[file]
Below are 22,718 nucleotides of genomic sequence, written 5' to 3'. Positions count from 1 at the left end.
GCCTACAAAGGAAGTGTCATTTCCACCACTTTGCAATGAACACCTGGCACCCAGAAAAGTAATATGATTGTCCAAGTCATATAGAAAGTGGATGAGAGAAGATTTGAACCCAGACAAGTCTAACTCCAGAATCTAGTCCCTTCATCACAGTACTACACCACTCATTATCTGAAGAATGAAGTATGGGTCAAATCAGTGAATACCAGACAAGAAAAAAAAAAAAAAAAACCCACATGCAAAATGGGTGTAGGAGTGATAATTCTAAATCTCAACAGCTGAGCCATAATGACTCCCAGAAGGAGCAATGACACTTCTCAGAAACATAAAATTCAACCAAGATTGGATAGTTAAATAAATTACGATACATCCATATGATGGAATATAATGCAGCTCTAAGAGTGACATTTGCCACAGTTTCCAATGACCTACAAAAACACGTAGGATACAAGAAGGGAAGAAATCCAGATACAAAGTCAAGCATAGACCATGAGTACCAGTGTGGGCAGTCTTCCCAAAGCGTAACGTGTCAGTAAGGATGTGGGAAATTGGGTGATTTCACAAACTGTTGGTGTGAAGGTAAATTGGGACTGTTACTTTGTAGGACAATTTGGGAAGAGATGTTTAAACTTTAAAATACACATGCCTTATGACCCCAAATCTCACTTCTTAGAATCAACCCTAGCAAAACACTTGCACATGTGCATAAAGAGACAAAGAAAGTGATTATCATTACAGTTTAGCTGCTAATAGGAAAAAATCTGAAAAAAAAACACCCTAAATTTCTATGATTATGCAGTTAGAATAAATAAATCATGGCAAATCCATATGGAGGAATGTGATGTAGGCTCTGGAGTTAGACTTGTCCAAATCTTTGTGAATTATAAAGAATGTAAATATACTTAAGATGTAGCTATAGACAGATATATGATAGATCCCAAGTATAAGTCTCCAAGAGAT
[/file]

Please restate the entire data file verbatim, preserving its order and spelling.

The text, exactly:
Below are 22,718 nucleotides of genomic sequence, written 5' to 3'. Positions count from 1 at the left end.
GCCTACAAAGGAAGTGTCATTTCCACCACTTTGCAATGAACACCTGGCACCCAGAAAAGTAATATGATTGTCCAAGTCATATAGAAAGTGGATGAGAGAAGATTTGAACCCAGACAAGTCTAACTCCAGAATCTAGTCCCTTCATCACAGTACTACACCACTCATTATCTGAAGAATGAAGTATGGGTCAAATCAGTGAATACCAGACAAGAAAAAAAAAAAAAAAAACCCACATGCAAAATGGGTGTAGGAGTGATAATTCTAAATCTCAACAGCTGAGCCATAATGACTCCCAGAAGGAGCAATGACACTTCTCAGAAACATAAAATTCAACCAAGATTGGATAGTTAAATAAATTACGATACATCCATATGATGGAATATAATGCAGCTCTAAGAGTGACATTTGCCACAGTTTCCAATGACCTACAAAAACACGTAGGATACAAGAAGGGAAGAAATCCAGATACAAAGTCAAGCATAGACCATGAGTACCAGTGTGGGCAGTCTTCCCAAAGCGTAACGTGTCAGTAAGGATGTGGGAAATTGGGTGATTTCACAAACTGTTGGTGTGAAGGTAAATTGGGACTGTTACTTTGTAGGACAATTTGGGAAGAGATGTTTAAACTTTAAAATACACATGCCTTATGACCCCAAATCTCACTTCTTAGAATCAACCCTAGCAAAACACTTGCACATGTGCATAAAGAGACAAAGAAAGTGATTATCATTACAGTTTAGCTGCTAATAGGAAAAAATCTGAAAAAAAAACACCCTAAATTTCTATGATTATGCAGTTAGAATAAATAAATCATGGCAAATCCATATGGAGGAATGTGATGTAGGCTCTGGAGTTAGACTTGTCCAAATCTTTGTGAATTATAAAGAATGTAAATATACTTAAGATGTAGCTATAGACAGATATATGATAGATCCCAAGTATAAGTCTCCAAGAGAT